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Tagging Sharks Could Help Uncover Mysteries of the Ocean

Throughout history humans have feared sharks. And even in an age of computers and satellites, sharks continue to be one of the biggest mysteries of the oceans. There are over 400 species of sharks, some on the verge of extinction, yet scientists know very little about them. Producer Zulima Palacio spent some time with one of the few experts on sharks in the United States. Narrated by Carol Pearson.

Wes Pratt is fishing for sharks off the Florida coast. He uses a round hook, with an 18-meter long line, strong enough to hold a 400-kilogram animal. The line is attached to a weight on a swivel and another line to the surface.

"The reason we use this gear," he says, "is that it makes the caught shark like a dog in a leash, so he can swim around and around in a circle and does not get tangle in other sharks."

Mr. Pratt and his team install 10 of these systems 180 meters apart and leave them for a couple of hours. When he comes back for the sharks, it's for an entirely different purpose than what you might think. Wes Pratt is a scientist at the Center for Shark Research at Mote Marine Laboratories in Florida. He is conducting extensive studies on sharks, to identify them, tag them and then release them.

"By putting a tag on a shark, the tag is sort of like a 'message in a bottle' hoping that someone will catch that tag and return it," he explains. "Each tag has a unique number that identifies that shark we tag, and a 1-800 phone number and address, so folks can phone in the tag to the MOTE headquarters."

So far, only a few hundred sharks have been tagged in the Florida Keys, and the information on shark numbers, migration and behavior is not fully understood.

"We know very little about sharks," says Mr. Pratt. "Sharks are the lions and tigers of the sea. They are an 'apex predator' that is an essential element of the food chain and to the local ecosystem. The situation with sharks in the world is that populations of shark are declining, we're very concerned."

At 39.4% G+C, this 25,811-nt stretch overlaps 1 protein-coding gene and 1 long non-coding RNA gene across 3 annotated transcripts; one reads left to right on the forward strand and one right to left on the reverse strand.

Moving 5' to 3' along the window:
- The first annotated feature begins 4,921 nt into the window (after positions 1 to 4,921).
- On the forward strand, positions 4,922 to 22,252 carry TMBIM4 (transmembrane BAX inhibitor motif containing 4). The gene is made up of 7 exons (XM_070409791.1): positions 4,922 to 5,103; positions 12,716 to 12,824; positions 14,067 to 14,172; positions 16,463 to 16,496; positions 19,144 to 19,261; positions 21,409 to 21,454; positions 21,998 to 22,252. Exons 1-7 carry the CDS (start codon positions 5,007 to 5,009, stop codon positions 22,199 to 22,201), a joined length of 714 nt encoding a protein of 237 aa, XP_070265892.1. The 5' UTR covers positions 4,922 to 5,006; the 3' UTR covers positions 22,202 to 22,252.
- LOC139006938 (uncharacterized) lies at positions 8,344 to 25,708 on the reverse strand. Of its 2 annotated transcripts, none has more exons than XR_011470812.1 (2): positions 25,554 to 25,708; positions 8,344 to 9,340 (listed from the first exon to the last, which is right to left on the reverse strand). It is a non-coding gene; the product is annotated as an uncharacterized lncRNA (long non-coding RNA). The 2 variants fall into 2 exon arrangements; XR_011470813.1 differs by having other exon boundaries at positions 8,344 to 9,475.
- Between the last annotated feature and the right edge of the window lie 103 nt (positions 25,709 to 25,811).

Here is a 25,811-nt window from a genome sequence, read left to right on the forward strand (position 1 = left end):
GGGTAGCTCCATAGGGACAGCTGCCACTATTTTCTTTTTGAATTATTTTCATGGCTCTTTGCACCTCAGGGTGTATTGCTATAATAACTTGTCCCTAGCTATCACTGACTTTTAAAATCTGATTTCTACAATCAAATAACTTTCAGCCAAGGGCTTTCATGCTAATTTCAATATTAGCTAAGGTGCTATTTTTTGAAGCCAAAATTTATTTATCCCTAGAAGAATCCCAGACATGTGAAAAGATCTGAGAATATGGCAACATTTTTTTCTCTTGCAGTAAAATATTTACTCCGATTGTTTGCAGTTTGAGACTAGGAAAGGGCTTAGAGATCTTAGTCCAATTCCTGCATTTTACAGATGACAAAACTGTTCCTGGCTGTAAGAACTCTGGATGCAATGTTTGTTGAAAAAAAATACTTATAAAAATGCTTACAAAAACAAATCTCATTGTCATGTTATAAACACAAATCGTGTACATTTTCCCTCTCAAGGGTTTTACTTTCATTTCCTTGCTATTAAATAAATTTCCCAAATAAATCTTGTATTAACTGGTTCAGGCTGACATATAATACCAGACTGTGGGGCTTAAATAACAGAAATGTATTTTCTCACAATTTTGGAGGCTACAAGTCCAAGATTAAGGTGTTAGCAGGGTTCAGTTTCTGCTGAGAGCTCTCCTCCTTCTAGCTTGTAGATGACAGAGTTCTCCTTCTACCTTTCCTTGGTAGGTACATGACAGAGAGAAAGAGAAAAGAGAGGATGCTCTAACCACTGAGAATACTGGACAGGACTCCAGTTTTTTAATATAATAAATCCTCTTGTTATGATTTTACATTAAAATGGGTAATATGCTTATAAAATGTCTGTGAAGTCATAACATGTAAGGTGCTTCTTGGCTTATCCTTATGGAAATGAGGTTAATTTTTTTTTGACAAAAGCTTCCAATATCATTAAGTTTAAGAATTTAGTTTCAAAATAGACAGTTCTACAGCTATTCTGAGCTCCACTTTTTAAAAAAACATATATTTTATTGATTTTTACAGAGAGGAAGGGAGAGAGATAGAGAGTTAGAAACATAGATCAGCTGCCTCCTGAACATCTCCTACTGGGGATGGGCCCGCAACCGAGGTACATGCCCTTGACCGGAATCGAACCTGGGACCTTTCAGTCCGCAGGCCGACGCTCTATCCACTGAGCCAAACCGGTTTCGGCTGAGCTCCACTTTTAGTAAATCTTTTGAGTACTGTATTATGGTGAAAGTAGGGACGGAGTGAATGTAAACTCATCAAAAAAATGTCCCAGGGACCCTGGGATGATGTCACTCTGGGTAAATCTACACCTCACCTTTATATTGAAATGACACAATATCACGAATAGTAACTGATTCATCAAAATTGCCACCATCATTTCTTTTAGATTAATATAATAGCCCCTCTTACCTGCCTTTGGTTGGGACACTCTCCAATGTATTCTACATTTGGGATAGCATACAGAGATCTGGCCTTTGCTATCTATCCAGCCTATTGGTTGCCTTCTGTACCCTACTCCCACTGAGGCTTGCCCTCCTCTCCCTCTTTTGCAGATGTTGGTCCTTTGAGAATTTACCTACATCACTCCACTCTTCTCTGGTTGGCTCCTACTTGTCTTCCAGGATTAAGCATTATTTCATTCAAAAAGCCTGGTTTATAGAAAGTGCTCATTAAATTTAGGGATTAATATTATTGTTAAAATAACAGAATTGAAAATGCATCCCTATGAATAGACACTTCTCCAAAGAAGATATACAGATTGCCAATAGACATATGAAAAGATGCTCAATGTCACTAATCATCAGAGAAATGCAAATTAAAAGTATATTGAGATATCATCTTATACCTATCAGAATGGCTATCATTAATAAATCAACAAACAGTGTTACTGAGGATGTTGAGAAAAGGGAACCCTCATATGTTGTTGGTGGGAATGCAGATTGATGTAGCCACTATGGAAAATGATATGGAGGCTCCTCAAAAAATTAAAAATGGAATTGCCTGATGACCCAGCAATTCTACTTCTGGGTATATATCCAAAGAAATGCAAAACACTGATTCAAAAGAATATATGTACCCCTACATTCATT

After a couple of successful taggings and several empty hooks, there's an unfortunate event. There is a local shark that had been tagged the day before.

"Oh no! What a tragedy, this is a beautiful animal," he says. A young hammerhead swallowed the hook and died.

"The hooks we're using today are called circle hooks," he says. "It's a hook that is designed and actually works to decrease the mortality that is always a part of fishing operations, unfortunately, it didn't work in our case."

Mr. Pratt dissects the animal and checks his stomach for any food. "He really got it. I don't know why the hook didn't work this time," he says. "I guess they are not foolproof…He was hungry."

He takes a piece of the shark's backbone for analysis. It's one of the few ways to know a shark's age.

According to Mr. Pratt, sharks are important but vulnerable animals, partly because they take 15 to 20 years to mature.

"Sharks are valuable, vulnerable large predators," he says. "They are one of the important brighter colors of the rainbow of life. Their importance to ecosystem is that they are the ones that keep other species in check. They take care of the weak, the wounded, the unfit, the aged, the sick. They preserve the fitness of stocks of fishes by eliminating the unfit members."

Hollywood's sensational stories and their intimidating presence have made sharks objects of fear and hate. Mr. Pratt says he is not afraid of sharks but he respects them.

"I ride a bicycle, and I have a great fear of great white automobiles," he laughs. "People who handle cats get scratched; people who handle dogs get bitten. I have had my finger bitten quite badly, mostly because I was holding a shark for a graduate student - you know this was shark number 35 on a rainy night - and I ended up sticking my fingers in his mouth while I was trying to hold his head. It was totally my fault. It was a nasty bite, but I still have my fingers and all my toes."

Mr. Pratt's concern is that if we continue harvesting sharks at the current pace, he says, very soon we will run out of shark species. He continues his life-long study of sharks and his attempts to change people's wrong ideas about sharks. He says if we learn more about them and learn to appreciate their important role in the oceans, sharks will have a much better chance of survival.